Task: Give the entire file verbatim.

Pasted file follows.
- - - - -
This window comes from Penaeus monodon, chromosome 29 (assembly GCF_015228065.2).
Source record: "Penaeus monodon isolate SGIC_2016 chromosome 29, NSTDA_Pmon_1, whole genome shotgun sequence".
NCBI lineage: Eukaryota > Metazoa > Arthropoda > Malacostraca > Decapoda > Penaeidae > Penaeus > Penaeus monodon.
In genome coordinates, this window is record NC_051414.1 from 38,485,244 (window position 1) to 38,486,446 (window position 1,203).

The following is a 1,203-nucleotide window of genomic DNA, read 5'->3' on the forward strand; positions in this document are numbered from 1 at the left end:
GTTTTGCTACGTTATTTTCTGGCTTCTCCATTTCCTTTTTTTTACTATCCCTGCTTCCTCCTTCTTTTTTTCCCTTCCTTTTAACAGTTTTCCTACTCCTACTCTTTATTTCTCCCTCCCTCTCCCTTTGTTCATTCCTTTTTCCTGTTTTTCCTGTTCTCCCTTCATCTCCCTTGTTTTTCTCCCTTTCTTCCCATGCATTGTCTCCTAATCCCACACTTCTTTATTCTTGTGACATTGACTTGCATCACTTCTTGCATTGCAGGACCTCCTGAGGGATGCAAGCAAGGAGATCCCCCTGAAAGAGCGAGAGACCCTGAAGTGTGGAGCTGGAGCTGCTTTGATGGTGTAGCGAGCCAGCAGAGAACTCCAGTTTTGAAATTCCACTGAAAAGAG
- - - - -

This window comes from Penaeus monodon, chromosome 29 (assembly GCF_015228065.2).
Source record: "Penaeus monodon isolate SGIC_2016 chromosome 29, NSTDA_Pmon_1, whole genome shotgun sequence".
NCBI lineage: Eukaryota > Metazoa > Arthropoda > Malacostraca > Decapoda > Penaeidae > Penaeus > Penaeus monodon.
In genome coordinates, this window is record NC_051414.1 from 38,485,244 (window position 1) to 38,486,446 (window position 1,203).

The following is a 1,203-nucleotide window of genomic DNA, read 5'->3' on the forward strand; positions in this document are numbered from 1 at the left end:
GTTTTGCTACGTTATTTTCTGGCTTCTCCATTTCCTTTTTTTTACTATCCCTGCTTCCTCCTTCTTTTTTTCCCTTCCTTTTAACAGTTTTCCTACTCCTACTCTTTATTTCTCCCTCCCTCTCCCTTTGTTCATTCCTTTTTCCTGTTTTTCCTGTTCTCCCTTCATCTCCCTTGTTTTTCTCCCTTTCTTCCCATGCATTGTCTCCTAATCCCACACTTCTTTATTCTTGTGACATTGACTTGCATCACTTCTTGCATTGCAGGACCTCCTGAGGGATGCAAGCAAGGAGATCCCCCTGAAAGAGCGAGAGACCCTGAAGTGTGGAGCTGGAGCTGCTTTGATGGTGTAGCGAGCCAGCAGAGAACTCCAGTTTTGAAATTCCACTGAAAAGAG